Ofra Haza from Israel, who took the second place, had an enduring success with her song "Hi" (חי) which became a hit in Europe, launching her career. This year also marked the first performance of Sweden's Carola Häggkvist, who took the third place, went on to win the contest in 1991 and represented her country again in 2006 (coming fifth). Her song, "Främling", became very popular in Sweden and in various other European countries. In the Netherlands, the song reached the top five, coupled with a Dutch-language version ("Je ogen hebben geen geheimen") which was performed by Carola herself. The 4th placed "Džuli", also became a hit in Europe. Singer Daniel released an English-language version as "Julie".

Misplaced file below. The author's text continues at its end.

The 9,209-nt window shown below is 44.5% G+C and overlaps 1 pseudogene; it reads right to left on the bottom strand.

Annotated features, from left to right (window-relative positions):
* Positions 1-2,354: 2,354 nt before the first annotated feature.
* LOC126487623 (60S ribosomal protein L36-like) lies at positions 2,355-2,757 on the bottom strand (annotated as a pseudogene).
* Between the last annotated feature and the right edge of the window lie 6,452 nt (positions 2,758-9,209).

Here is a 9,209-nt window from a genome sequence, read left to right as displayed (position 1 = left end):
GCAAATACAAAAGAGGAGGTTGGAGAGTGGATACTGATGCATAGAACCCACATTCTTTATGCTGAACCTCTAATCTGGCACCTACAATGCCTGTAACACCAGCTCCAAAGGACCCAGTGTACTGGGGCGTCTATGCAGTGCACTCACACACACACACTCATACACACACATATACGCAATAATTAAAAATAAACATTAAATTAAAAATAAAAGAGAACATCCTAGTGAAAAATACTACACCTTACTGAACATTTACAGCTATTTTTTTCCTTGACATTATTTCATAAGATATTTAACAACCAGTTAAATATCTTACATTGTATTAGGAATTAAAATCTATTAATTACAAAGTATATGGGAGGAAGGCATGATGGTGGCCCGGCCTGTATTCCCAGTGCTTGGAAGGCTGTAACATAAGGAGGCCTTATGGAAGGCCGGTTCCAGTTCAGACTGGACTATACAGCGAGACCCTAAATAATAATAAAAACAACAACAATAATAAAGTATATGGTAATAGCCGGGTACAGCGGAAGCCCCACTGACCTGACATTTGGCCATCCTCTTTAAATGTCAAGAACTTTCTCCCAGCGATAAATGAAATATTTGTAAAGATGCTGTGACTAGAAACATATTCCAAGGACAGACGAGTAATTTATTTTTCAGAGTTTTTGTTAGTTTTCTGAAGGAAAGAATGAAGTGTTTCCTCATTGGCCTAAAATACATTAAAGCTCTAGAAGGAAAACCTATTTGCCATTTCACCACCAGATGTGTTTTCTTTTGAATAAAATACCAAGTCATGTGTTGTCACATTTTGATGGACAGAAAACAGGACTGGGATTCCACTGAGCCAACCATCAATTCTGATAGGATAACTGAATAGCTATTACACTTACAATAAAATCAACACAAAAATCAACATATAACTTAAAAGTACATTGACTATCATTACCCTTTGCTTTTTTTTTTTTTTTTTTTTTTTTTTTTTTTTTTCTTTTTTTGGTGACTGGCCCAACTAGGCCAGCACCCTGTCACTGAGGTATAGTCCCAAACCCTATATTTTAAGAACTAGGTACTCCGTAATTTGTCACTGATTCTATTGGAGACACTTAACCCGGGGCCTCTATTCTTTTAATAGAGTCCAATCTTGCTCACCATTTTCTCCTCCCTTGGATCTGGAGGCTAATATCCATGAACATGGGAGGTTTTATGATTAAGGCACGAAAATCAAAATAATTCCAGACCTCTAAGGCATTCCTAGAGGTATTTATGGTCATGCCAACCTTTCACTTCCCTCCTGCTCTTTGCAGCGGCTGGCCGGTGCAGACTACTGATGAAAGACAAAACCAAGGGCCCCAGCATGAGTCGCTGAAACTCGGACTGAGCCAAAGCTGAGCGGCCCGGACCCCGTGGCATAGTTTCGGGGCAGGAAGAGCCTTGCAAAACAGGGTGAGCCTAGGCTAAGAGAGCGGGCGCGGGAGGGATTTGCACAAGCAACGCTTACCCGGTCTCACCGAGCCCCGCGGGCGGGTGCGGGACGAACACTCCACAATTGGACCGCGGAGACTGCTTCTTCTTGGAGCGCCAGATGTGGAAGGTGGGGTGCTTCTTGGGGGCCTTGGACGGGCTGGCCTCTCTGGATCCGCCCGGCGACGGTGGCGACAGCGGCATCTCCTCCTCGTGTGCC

Nul points

This year's nul points were shared by Spain and Turkey. Spain's Remedios Amaya presented a song which was a stark departure from pop tastes and conventional perception of melody and harmony as it was a flamenco one, a style traditionally tied with the international image of Spain. Additionally, she sang her song barefoot. Some olés were heard from the present audience when she ended her performance. Turkey's entry, Opera, performed by Çetin Alp & the Short Waves, could on the other hand be said to fit in well with the spirit of Eurovision of that time. Nevertheless, the overinterpretation of the theme of the song, as well as the fact that the lyrics of the song consisted for the most part of the often-repeated word "opera" and names of well-known operas and composers, and Çetin's breaking into operatic "lay lay la", prompted extensive derision of the song, including the usual sardonic words from BBC commentator Terry Wogan ("a nicely understated performance there").